The school has an '83 Camaro drag racing car, a Formula SAE car, and a Legends team which has since been retired in favor of a Pro Challenge car. Each one of these cars spend time on the racetrack and is completely maintained and operated by the students and faculty of UNCC. The Camaro is a purpose-built drag car intended more for those students interested in making maximum horsepower in an engine while enhancing motor longevity.

The Formula SAE car competes against other schools across the nation at Michigan International Speedway in an annual contest sponsored by the Society of Automotive Engineers (SAE), where students have to design, fabricate, and build, a car from the ground up. The concept behind Formula SAE is that a fictional manufacturing company has contracted a design team to develop a small Formula-style race car. The prototype race car is to be evaluated for its potential as a production item. The target-marketing group for the race car is the non-professional weekend autocross racer. Each student team designs, builds, and tests a prototype based on a series of rules whose purpose is to ensure onsite event operations and promote clever problem solving.

Formula SAE promotes careers and excellence in engineering as it encompasses all aspects of the automotive industry including research, design, manufacturing, testing, developing, marketing, management, and finances. Formula SAE takes students out of the classroom and allows them to apply textbook theories to real work experiences.

Today, the competition has expanded and includes a number of spin-off events. In the United States, there are three locations: California, Michigan, and Virginia; Michigan being the largest event and longest running.

Finally, the Pro Challenge team competes in a full-bodied Pro Challenge car at tracks like, Hickory Motor Speedway, Bristol Motor Speedway, Concord Motorsports Park, and Dillon Motor Speedway. The car, new for 2009, is in the early stages of being built. In fact, the day I was visiting the school the car and most of the students were actually at Brown and Miller Racing (one of the program's sponsors) getting wired and plumbed for an upcoming race.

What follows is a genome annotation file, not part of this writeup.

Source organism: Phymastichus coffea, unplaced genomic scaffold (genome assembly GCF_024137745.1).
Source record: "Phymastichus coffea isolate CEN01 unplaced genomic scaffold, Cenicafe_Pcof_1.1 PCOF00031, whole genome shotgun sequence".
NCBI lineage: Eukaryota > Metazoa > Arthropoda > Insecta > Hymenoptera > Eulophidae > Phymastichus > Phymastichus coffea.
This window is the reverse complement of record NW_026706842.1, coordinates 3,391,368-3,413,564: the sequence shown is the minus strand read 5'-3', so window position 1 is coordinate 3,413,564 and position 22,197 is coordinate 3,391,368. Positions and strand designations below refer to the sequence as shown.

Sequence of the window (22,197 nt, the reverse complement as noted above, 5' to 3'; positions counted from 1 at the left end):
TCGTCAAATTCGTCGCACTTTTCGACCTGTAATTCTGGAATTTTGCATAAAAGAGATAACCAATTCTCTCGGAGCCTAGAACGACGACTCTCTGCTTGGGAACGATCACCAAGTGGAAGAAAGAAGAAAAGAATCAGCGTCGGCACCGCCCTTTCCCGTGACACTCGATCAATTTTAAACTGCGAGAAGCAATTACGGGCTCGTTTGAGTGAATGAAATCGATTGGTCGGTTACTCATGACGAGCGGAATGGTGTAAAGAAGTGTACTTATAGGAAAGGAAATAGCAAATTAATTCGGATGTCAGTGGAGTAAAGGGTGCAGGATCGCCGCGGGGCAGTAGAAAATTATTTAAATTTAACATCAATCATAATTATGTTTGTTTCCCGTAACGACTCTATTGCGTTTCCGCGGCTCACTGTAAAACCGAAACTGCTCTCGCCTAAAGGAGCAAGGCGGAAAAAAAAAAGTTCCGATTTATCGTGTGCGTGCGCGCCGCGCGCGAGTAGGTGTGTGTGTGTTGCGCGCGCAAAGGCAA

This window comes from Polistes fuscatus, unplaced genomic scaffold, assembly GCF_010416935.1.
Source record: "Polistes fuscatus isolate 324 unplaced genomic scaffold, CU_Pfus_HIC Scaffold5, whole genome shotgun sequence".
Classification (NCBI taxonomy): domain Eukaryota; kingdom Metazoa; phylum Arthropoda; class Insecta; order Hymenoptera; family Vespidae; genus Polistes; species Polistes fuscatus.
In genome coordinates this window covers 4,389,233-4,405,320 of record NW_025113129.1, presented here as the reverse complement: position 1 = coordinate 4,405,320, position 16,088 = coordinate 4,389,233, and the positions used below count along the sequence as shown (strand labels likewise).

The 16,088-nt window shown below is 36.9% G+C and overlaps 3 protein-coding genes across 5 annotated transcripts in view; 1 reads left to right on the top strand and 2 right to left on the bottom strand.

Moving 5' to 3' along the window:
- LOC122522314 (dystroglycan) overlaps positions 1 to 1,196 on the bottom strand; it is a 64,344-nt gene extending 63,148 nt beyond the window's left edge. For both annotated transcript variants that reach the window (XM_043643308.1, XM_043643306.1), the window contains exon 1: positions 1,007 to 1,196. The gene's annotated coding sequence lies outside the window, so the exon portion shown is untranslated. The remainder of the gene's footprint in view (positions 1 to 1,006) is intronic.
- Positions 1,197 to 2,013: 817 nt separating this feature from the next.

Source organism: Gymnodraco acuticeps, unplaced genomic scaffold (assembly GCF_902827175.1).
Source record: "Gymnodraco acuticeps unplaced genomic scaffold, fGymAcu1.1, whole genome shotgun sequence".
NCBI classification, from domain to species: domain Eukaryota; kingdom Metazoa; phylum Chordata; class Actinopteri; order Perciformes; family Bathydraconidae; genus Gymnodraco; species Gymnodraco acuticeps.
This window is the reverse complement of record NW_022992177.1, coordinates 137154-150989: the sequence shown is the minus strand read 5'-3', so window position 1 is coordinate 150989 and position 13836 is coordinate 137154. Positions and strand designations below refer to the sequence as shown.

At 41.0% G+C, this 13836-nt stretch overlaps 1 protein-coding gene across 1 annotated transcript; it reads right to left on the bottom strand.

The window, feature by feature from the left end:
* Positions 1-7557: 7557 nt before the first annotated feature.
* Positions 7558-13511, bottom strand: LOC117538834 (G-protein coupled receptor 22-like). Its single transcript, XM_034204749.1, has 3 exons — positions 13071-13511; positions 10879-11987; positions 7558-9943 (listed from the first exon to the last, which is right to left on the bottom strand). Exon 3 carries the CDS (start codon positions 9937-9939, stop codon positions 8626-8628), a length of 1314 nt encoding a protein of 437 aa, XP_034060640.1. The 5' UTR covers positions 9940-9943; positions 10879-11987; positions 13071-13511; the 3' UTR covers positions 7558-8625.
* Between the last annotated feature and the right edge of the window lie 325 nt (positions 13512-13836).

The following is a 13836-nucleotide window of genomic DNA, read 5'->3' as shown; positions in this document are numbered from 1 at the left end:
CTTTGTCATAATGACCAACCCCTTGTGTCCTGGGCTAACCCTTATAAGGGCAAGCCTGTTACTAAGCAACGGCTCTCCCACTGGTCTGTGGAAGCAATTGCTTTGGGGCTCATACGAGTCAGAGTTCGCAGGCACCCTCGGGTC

"We couldn't do what we do without our sponsors," says Cuttino. Brown and Miller is just one of many sponsors who help by contributing parts and pieces to each of the teams. In many cases, the sponsors also work with students on their respective teams.

While students spend the majority of their time in the classroom or lab setting, the race teams allow the students to take what they have learned from the classroom and apply it to a real world situation. For instance, the school has several CNC machines and, as part of the program's class instruction, students learn not only how to work the machines but also how to design parts made in the machines using a computer program called SolidWorks. When the students need to fabricate a part, they can design and machine the part themselves without ever leaving campus.

This type of methodology is applied to most of the machinery in the motorsports program. Students spend time on the engine dyno, shock dyno, and flow bench, so that when it comes time to enter the job market they can hit the ground running with both a degree and hands on experience.

The program's latest project is a brand-new water tunnel. Similar to a wind tunnel, the water tunnel is designed to analyze the aerodynamics of an object. The tunnel allows you to watch moving water go across an object and view where the "dirty air" is being created. UNCC's water tunnel was built entirely by students and faculty and is the fifth largest in the country. It's already drawing attention from some Cup teams.